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Looking back and ahead

Medicine Balls

Phil Hammond

Monday, 19 December 2011

Phil_Hammond_Blog3_19thDecember2011.jpgWhat was the most significant event of 2011? The never-ending car crash that is the Health and Social Care Bill? The Mid Staffs Inquiry exposing just how inhumane the NHS can be? The handing over of a district general hospital to the private sector? Or realising you’re not going to be sued for misdiagnosing angina as indigestion?

Medicine is complex and stressful enough even without the backdrop of continuous redisorganisation. I recently sat in on a GP phone triage surgery where a valiantly calm and extraordinarily efficient GP fielded sixty calls in a few hours, at an average of two minutes each despite a computer system that kept freezing. They’d introduced phone triage to try to reduce the demand for consultations but – in a very deprived area – the demand had simply expanded to fill the slots available. Desperate patients with complex needs who couldn’t make it to the surgery or couldn’t get a regular appointment; the GP was their first port of call for just about everything. It was stressful enough just to watch but to do it every day would make your head explode.

The tidal waves of rising demand, expectation, longevity and chronic disease threatens to completely submerge general practice. No matter how many ‘work smarter’ seminars you go to, the demand doesn’t seem to go away, and creaming off GPs to become commissioners will simply send receptionists into tailspin as they desperately search for appointments on a Friday afternoon. It’ll be interesting to see how Circle manages to balance the books and keep patients and staff happy at Hinchingbrooke hospital but in general practice, private companies have come and gone in the NHS, unable to make profits without cherry picking.

One solution is for primary and secondary to integrate and share the load. The best integrated care organizations in America do everything they can to support community care and keep patients out of hospital. Indeed, any hospital admission is seen as a failure. Primary and secondary care share the same IT systems and it’s not unusual for, say, your ophthalmologist to remind you that you’re due a cervical smear. Above all, they lavish care on those with multiple chronic diseases who consume most of the resources to stop them getting sick. They have several advantages over the NHS – they don’t have the obligations of training and research and they can decide simply not to operate in, say, Pittsburgh if the patients are simply too sick and expensive. But the idea of a joined up service is surely something that the NHS should be striving for.

There are some really good examples of integration already in the NHS, but they remain islands of excellence in a sea of mediocrity. The NHS, far from being a service, is all too often a game of pass the buck between the different parts, hoping somebody else picks up the tab. The latest NHS Atlas of Variation has again revealed that your chances of receiving decent care or surviving an illness depends on where you live. But it also depends on the time of day. If you’re fortunate enough to have your life-threatening illness ‘in hours’, the chances of survival are greater than if you have it ‘out of hours’. The notion that there are designated hours for illnesses that predict whether you make it out of the NHS alive is ridiculous. Department of Health research has found that you’re 11% more likely to die on a Saturday and 16% more likely to die on a Sunday compared to being admitted on a Wednesday. At the very least we should rename every day Wednesday.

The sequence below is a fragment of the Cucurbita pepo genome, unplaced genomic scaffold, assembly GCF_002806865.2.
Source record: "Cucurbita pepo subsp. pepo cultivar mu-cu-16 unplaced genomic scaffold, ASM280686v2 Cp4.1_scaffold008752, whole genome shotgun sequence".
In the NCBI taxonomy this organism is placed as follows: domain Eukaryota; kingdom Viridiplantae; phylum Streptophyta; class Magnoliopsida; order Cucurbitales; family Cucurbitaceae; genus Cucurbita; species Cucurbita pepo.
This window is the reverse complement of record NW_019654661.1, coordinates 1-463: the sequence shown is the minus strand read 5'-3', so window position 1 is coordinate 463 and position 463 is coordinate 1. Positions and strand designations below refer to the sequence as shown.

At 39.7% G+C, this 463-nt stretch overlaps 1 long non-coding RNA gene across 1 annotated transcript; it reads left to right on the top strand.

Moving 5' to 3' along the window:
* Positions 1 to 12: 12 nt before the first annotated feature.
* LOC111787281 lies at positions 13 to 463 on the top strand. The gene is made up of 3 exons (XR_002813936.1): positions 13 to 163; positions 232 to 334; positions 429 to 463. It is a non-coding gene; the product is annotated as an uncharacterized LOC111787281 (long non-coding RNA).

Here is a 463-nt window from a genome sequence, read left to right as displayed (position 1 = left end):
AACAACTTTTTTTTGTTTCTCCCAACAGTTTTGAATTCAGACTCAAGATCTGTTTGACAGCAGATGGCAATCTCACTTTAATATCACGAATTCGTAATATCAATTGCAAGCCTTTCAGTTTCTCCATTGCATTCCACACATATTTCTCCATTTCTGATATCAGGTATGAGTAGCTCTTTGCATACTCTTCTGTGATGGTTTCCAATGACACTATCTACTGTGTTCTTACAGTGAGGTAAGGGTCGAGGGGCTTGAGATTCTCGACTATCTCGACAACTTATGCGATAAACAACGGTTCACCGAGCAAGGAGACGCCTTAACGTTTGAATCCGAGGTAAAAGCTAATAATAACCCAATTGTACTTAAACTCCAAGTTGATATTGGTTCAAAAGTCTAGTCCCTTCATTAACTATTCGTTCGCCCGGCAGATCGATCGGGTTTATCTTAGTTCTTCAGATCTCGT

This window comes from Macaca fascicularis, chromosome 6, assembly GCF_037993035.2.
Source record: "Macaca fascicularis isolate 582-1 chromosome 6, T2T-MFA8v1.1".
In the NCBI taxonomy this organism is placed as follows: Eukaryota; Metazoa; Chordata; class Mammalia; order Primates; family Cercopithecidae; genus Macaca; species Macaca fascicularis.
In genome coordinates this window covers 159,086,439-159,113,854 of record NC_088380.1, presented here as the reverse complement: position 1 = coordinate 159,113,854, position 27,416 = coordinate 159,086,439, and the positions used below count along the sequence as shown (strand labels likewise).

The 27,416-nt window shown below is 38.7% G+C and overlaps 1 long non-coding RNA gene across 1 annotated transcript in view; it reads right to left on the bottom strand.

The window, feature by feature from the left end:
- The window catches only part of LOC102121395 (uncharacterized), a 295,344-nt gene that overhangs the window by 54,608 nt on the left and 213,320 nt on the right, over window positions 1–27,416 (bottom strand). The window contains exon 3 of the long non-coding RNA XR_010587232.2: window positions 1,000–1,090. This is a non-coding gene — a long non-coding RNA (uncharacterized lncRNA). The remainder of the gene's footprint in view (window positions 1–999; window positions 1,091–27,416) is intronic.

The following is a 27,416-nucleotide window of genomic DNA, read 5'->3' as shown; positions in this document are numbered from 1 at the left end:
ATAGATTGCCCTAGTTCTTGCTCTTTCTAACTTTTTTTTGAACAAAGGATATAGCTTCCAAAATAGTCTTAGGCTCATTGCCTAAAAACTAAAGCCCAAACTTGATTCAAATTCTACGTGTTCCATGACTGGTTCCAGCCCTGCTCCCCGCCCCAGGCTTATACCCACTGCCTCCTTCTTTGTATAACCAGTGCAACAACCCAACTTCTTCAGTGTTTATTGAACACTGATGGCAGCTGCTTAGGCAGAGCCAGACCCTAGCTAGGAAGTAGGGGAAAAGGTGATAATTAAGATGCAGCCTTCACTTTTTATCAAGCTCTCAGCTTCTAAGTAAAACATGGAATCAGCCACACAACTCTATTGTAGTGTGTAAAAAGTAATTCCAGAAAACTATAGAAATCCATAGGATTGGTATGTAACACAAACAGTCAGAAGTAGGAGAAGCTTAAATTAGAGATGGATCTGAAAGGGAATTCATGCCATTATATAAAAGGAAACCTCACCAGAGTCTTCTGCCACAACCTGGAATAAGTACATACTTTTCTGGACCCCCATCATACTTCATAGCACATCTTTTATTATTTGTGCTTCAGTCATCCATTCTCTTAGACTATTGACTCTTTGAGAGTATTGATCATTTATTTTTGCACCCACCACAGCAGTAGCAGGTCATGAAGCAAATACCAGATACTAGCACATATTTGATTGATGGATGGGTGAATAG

So Happy New Year to all those brave souls who have grasped the commissioning nettle and are trying to turn their local NHS into a high quality, joined up, closer to home, 24/7 service while making 4% efficiency savings. An even happier New Year to all those left behind in the surgery, trying to keep it afloat and spot the difference between angina and heartburn in a two minute phone call. 2012 is apparently the year of ‘more for less.’ But work is always limitless, time is always limited and the NHS will collapse like a soufflé if the staff burn out. If we want a better NHS, we need to look after the people working in it. Can someone stick that in Andrew Lansley’s cracker?

Author's Image

Phil Hammond

Phil Hammond is an NHS doctor, journalist, author, broadcaster, speaker and comedian. He qualified in 1987 and worked part time in general practice for over 20 years. For the past seven years he has worked in a specialist NHS team for young people with chronic fatigue. He presented five series of Trust Me, I’m a Doctor on BBC2, encouraging patients to be more involved, assertive and questioning. Phil is Private Eye’s medical correspondent; in 2012, he was shortlisted with Andrew Bousfield for the Martha Gellhorn Prize for Journalism for ‘Shoot the Messenger’, an investigation into the shocking treatment of NHS whistleblowers. In 2013 and 2014, he was judged to be one of the top 100 clinical leaders in the NHS by the Health Service Journal. As a comedian, Phil was half of the award-winning double-act Struck Off and Die, with Tony Gardner. He has done five solo UK tours, appeared on several TV shows, and has written five books.
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